That was 40 years ago and Ruffian is still in a lot of people’s hearts, and there she will remain, a gust of wind that blew through the Sport of Kings all too briefly. From that day on, the words ‘match race,’ especially between a male and female, would send shivers down peoples’ spines. Even the mention of one would create an outcry of protest.
There have been too many male-female showdowns in the modern era to mention them all, but several stand out.
When Spectacular Bid roared through his 4-year-old campaign unchallenged, while setting a new world record for 1 1/4 miles and breaking three other track records, it seemed fruitless to run against “the greatest horse to ever look through a bridle.” Following his 10-length romp in the Washington Park Stakes at Arlington under 130 pounds in a track-record 1:46 1/5 for the 1 1/8 miles, The Bid headed to Monmouth Park for the Amory L. Haskell Handicap, which seemed like a mere formality, even having to carry 132 pounds.
But one horse who was not scared off by The Bid was the filly Glorious Song, who had won six of her last seven starts, including victories over the boys in the Dominion Day Handicap and Canadian Maturity, both at Woodbine, as well as the Michigan Mile and an Eighth at Detroit Race Course. Earlier in the year, she had won the grade I La Canada and Santa Margarita at Santa Anita and the grade I Top Flight Handicap at Aqueduct.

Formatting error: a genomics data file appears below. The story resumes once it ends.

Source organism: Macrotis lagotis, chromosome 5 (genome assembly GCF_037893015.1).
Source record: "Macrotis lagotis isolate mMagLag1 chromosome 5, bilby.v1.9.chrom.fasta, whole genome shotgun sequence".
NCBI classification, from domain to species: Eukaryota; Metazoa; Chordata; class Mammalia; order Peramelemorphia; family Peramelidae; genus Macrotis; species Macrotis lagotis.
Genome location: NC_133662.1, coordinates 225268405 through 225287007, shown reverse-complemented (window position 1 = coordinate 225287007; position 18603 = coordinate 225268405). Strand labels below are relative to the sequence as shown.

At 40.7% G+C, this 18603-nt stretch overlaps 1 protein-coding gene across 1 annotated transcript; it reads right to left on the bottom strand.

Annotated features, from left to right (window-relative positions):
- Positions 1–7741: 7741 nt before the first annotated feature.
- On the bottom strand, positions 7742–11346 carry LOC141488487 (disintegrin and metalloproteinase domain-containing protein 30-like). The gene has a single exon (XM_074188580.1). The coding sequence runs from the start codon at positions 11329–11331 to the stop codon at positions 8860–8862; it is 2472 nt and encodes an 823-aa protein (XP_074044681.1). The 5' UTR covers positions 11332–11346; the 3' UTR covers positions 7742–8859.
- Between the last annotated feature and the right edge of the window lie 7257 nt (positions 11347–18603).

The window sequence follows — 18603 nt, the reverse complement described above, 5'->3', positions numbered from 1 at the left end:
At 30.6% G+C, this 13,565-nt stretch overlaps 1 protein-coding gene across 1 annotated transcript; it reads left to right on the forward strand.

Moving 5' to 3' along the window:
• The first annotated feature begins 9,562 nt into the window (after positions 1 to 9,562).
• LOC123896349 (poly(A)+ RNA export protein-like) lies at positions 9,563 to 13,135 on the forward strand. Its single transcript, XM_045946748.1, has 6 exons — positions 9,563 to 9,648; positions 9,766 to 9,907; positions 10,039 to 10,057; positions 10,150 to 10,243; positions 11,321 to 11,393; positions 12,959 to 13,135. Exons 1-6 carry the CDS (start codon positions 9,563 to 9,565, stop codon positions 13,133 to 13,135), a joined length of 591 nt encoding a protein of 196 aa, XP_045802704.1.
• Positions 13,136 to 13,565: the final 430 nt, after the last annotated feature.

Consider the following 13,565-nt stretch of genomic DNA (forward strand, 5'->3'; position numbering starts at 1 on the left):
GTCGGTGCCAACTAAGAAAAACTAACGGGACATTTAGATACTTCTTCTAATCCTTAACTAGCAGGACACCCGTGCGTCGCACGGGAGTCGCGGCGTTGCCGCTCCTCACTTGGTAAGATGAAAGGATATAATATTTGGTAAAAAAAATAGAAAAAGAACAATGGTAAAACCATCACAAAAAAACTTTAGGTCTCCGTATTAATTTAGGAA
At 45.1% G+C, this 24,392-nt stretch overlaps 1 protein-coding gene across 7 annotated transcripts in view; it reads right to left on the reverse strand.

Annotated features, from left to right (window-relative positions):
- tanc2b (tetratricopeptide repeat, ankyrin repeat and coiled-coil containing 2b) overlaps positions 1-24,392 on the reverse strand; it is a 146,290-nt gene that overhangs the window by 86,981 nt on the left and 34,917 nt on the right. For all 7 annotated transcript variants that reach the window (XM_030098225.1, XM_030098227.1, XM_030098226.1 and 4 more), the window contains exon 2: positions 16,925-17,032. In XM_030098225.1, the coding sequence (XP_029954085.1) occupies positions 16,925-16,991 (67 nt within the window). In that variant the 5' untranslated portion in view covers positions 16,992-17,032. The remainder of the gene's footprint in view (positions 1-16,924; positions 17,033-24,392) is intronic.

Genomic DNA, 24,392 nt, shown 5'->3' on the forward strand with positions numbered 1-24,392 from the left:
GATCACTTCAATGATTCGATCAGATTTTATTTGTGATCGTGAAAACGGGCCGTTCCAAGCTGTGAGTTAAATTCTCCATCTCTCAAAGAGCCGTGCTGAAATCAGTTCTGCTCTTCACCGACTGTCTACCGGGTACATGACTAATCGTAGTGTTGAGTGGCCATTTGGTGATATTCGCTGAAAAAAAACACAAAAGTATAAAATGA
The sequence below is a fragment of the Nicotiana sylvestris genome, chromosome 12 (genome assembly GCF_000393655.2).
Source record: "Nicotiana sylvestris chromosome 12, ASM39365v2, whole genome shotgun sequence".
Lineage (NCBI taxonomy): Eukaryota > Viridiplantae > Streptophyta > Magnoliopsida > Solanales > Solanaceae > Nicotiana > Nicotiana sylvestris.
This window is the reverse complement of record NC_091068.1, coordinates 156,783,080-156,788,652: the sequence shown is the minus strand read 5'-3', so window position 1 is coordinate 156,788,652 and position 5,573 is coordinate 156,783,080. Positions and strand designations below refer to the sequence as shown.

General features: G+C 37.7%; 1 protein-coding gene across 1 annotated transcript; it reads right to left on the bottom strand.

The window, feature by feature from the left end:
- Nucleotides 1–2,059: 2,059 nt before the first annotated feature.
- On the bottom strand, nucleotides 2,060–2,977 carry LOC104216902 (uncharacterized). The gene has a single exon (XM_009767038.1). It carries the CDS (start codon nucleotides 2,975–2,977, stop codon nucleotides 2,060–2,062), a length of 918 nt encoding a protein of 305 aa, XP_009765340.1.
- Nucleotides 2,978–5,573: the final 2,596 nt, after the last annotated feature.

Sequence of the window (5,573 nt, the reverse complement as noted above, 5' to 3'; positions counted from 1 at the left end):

Sent off at 6-1, she was not considered a threat to Bid, who went off at 1-10. Glorious Song, carrying 117 pounds, and Spectacular Bid both made their moves simultaneously from the back of the pack, and it was obvious that Glorious Song was not going make things easy for Bid, who led by only a half-length at the eighth pole. Glorious Song hung on tenaciously before Bid began to gradually ease clear to win by 1 3/4 lengths in what was his toughest race and smallest margin by far that year.
Here is a trivia question: Name the match-up in which the two protagonists had captured five of the six Triple Crown races for males and females that year? If you guessed the 1974 Travers Stakes showdown between Preakness and Belmont winner Little Current and Filly Triple Crown winner Chris Evert you are correct. Both horses went into the Travers off shocking defeats – Little Current losing by a nose to Holding Pattern in the Monmouth Invitational Handicap, giving away 10 pounds, and Chris Evert dropping a neck decision to the speedy Quaze Quilt. This came following a 50-length romp over California’s Miss Musket in a match race at Hollywood Park.
In the Travers, run over a very sloppy track, Little Current, as usual, was far back, and as usual came flying down the stretch, but like the Monmouth Invitational, he came up a head short of catching Holding Pattern. It was another 4 1/2 lengths back to Chris Evert, who pressed the pace the entire way before tiring in the stretch to finish third.